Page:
Transducing an extracellular signal to a cell’s interior
We now turn to the question of how the cell conveys the extracellular signal it has detected via the process of signal transduction to the cell’s interior. In other words, when E. coli senses an increase in the concentration of glucose, meaning that more ligand-receptor binding is taking place at the receptor that recognizes glucose, how does the bacterium change its behavior?
The engine of signal transduction is phosphorylation, a chemical reaction that attaches a phosphoryl group (PO3-) to an organic molecule. Phosphoryl modifications serve as an information exchange of sorts because, as we will see, they activate or deactivate certain enzymes.
A phosphoryl group usually comes from one of two sources. First, the phosphoryl can be broken off from an adenosine triphosphate (ATP) molecule, the “energy currency” of the cell, producing adenosine diphosphate (ADP). Second, the phosphoryl can be exchanged from a phosphorylated molecule that loses its phosphoryl group in a dephosphorylation reaction.
For many cellular responses, including bacterial chemotaxis, a sequence of phosphorylation and dephosphorylation events called a phosphorylation cascade serves to transmit information within the cell about the amount of ligand binding being detected on the cell’s exterior. In this lesson, we discuss how this cascade of chemical reactions leads to a change in bacterial movement.
A high-level view of the transduction pathway for chemotaxis is shown in the figure below. The cell membrane receptors that we have been working with are called methyl-accepting chemotaxis proteins (MCPs), and they bridge the cellular membrane, binding both to ligand stimuli in the cell exterior and to other proteins on the inside of the cell. The pathway also includes a number of additional proteins, which all start with the prefix “Che” (short for “chemotaxis”).
A summary of the chemotaxis transduction pathway. A ligand binding signal is propagated through CheA and CheY phosphorylation, which leads to a response of clockwise flagellar rotation. The blue curved arrow denotes phosphorylation, the grey curved arrow denotes dephosphorylation, and the blue dashed arrow denotes a chemical interaction. Our figure is a simplified view of Parkinson Lab illustrations.
On the interior of the cellular membrane, MCPs form complexes with two proteins called CheW and CheA. In the absence of MCP-ligand binding, this complex is more stable, and the CheA molecule autophosphorylates, meaning that it adds a phosphoryl group taken from ATP to itself — a concept that might seem mystical if you have not already followed our discussion of autoregulation in the previous module.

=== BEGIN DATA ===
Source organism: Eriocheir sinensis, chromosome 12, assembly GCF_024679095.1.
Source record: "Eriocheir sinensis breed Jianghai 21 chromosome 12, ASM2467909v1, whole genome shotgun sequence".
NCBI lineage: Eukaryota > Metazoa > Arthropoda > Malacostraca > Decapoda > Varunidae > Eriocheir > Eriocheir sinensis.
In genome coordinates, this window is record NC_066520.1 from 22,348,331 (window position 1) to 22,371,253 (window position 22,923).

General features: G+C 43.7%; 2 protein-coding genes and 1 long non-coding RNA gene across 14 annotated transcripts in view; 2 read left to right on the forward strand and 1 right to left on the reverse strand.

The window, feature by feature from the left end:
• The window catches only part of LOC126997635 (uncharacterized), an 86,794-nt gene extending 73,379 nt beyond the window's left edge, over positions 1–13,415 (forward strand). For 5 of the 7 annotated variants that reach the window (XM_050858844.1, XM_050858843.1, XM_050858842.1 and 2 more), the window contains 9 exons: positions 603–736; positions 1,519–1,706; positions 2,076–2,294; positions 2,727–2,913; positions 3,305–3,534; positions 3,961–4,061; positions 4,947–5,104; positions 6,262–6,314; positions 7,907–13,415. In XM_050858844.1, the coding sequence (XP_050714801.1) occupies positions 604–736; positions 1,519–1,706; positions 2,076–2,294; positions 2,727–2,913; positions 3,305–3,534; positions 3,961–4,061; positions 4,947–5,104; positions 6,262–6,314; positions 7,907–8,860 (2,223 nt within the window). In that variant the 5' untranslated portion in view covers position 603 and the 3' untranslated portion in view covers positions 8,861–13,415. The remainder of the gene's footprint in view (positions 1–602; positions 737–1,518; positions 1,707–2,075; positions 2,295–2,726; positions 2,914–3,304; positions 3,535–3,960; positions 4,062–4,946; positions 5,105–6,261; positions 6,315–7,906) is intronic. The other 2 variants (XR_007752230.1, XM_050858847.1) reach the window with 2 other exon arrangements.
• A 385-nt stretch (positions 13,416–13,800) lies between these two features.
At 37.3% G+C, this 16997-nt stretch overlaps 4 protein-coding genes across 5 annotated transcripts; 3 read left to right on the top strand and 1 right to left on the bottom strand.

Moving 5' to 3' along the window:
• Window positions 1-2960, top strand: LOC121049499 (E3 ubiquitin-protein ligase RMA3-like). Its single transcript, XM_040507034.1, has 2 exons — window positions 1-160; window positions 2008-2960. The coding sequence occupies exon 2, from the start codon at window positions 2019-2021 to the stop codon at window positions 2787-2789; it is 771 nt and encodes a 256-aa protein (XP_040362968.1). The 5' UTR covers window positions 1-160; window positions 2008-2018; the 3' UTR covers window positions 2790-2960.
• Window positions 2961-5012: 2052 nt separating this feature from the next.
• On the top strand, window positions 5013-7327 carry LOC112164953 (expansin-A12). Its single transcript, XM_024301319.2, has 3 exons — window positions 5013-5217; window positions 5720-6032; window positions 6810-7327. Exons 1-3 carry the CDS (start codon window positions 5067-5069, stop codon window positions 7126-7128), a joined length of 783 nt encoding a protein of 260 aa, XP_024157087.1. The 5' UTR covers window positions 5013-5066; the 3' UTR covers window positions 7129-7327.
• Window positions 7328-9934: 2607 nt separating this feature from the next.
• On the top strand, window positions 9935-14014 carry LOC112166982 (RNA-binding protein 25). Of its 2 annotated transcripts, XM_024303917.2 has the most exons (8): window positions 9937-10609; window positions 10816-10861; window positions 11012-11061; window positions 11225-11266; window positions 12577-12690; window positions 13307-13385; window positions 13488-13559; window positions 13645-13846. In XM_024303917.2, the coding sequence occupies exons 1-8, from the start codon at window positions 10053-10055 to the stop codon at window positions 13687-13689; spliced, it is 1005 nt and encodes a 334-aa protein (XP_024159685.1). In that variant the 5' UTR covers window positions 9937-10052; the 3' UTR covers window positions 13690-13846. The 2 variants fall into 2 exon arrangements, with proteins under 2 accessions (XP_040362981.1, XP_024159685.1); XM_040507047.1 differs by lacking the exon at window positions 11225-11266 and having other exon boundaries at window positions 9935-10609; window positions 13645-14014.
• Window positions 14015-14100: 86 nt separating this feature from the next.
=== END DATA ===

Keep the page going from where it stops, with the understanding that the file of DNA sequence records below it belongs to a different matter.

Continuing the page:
A phosphorylated CheA protein can pass on its phosphoryl group to a molecule called CheY, which interacts with the flagellum in the following way. Each flagellum has a protein complex called the flagellar motor switch that is responsible for controlling the direction of flagellar rotation. The interaction of this protein complex with phosphorylated CheY induces a change of flagellar rotation from counter-clockwise to clockwise. As we discussed earlier in the module, this change in flagellar rotation causes the bacterium to tumble, which in the absence of an increase in attractant occurs every 1 to 1.5 seconds.
Yet when a ligand binds to the MCP, the MCP undergoes conformation changes, which reduce the stability of the complex with CheW and CheA. As a result, CheA is less readily able to autophosphorylate, which means that it does not phosphorylate CheY, which cannot change the flagellar rotation to clockwise, and so the bacterium is less likely to tumble.
In summary, attractant ligand binding causes more phosphorylated CheA and CheY, which means that it causes fewer flagellar interactions and therefore less tumbling, which means that it causes the bacterium to run for a longer period of time.
Note: A critical part of this process is that if a cell with a high concentration of CheY detects an attractant ligand, then it needs to decrease its CheY concentration quickly. Otherwise, the cell will not be able to change its tumbling frequency. To this end, the cell is able to dephosphorylate CheY using an enzyme called CheZ.